Swann drew me aside for a moment while his wife talked of the weather and of the animals recently added to the Jardin d’Acclimatation, with the Princess. "That is the Princesse Mathilde," he told me; "you know who I mean, the friend of Flaubert, Sainte-Beuve, Dumas. Just fancy, she’s the niece of Napoleon I. She had offers of marriage from Napoleon III and the Emperor of Russia. [p. 157]Mathilde Laetitia Wilhelmine Bonaparte, Princesse Française (May 27, 1820 - January 2, 1904), was a French princess and Salon holder. She was a daughter of Napoleon's brother Jérôme Bonaparte and his second wife, Catharina of Württemberg.
~~ Hippolyte Taine (historian & critic)
P.P.C. (pour prendre congé): For leave-taking; sometimes written on the address cards of persons about to leave a locality when they pay their farewell visits. In English, paid parting call. [E. Cobham Brewer,1810–97. Dictionary of Phrase and Fable, 1898]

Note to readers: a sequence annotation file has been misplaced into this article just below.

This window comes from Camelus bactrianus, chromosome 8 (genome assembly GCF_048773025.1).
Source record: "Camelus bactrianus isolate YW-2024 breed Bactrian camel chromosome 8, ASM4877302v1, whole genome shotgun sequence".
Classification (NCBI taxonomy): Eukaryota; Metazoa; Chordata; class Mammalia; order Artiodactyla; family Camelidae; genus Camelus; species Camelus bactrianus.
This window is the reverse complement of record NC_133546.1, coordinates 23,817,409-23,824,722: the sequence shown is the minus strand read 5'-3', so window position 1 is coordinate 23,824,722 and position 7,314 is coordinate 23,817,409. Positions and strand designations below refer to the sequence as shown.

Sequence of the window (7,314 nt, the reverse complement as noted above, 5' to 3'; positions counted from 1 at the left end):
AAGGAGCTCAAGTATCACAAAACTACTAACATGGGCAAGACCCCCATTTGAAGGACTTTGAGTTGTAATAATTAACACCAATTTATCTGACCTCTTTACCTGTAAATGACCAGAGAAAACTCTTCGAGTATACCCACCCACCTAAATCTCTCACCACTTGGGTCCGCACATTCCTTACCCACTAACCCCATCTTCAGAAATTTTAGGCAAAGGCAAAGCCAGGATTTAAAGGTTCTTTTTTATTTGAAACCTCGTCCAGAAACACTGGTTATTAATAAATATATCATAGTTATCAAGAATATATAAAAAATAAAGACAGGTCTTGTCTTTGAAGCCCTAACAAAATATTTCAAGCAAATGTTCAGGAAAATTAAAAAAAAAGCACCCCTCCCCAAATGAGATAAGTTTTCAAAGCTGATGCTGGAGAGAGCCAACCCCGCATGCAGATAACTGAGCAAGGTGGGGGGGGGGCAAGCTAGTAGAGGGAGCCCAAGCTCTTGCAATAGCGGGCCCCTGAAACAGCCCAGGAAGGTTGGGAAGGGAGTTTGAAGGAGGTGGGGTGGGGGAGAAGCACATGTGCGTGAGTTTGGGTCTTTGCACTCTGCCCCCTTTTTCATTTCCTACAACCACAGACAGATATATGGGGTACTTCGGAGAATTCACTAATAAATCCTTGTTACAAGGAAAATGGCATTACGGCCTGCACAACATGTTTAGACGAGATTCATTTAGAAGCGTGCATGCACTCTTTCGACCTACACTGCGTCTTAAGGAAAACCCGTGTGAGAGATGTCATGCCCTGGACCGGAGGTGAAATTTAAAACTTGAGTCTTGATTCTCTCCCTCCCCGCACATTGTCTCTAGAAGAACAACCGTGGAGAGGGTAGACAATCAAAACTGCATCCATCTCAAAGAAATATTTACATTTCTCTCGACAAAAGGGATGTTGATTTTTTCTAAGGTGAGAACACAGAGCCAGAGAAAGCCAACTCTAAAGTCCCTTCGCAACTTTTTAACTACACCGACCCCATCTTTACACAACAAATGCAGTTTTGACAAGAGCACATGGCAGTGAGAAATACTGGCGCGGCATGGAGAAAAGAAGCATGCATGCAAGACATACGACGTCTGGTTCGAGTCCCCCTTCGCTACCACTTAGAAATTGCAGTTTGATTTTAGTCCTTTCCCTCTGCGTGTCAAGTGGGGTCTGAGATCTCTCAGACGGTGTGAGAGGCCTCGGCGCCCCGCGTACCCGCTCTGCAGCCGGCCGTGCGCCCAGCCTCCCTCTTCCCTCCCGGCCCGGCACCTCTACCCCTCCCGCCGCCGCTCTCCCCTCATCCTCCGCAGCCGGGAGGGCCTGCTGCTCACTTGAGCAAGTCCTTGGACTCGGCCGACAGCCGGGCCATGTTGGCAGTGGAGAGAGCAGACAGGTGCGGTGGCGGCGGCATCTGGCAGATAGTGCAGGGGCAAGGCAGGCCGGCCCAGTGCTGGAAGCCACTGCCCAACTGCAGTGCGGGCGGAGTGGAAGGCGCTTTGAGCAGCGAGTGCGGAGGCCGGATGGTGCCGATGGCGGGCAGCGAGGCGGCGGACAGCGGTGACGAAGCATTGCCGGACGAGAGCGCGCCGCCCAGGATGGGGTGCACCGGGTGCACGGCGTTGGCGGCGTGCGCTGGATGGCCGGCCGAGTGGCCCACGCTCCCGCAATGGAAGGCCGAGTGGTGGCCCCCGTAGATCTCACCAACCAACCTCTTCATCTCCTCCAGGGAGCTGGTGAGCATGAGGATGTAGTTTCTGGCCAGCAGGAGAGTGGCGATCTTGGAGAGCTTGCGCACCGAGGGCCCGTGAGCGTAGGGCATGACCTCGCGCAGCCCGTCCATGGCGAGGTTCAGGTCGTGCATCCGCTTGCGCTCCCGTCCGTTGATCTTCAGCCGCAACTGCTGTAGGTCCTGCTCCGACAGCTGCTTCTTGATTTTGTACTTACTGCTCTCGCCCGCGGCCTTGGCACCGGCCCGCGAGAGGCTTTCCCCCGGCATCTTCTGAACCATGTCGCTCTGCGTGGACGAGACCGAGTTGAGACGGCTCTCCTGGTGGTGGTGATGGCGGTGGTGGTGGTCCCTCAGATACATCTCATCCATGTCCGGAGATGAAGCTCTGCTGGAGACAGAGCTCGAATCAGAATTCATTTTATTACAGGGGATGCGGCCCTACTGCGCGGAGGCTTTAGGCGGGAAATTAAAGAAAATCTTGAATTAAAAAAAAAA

>> Cin`ga`lese´ :: n. sing.; 1. A native or natives of Ceylon descended from its primitive inhabitants
..."Charles ! Don't you see Mme de Montmorency?" (p. 156)... without crossing the path of that inextinguishable ray cast backwards to infinity, even into my own most distant past, by the lobster à l’Américaine which I had just been eating?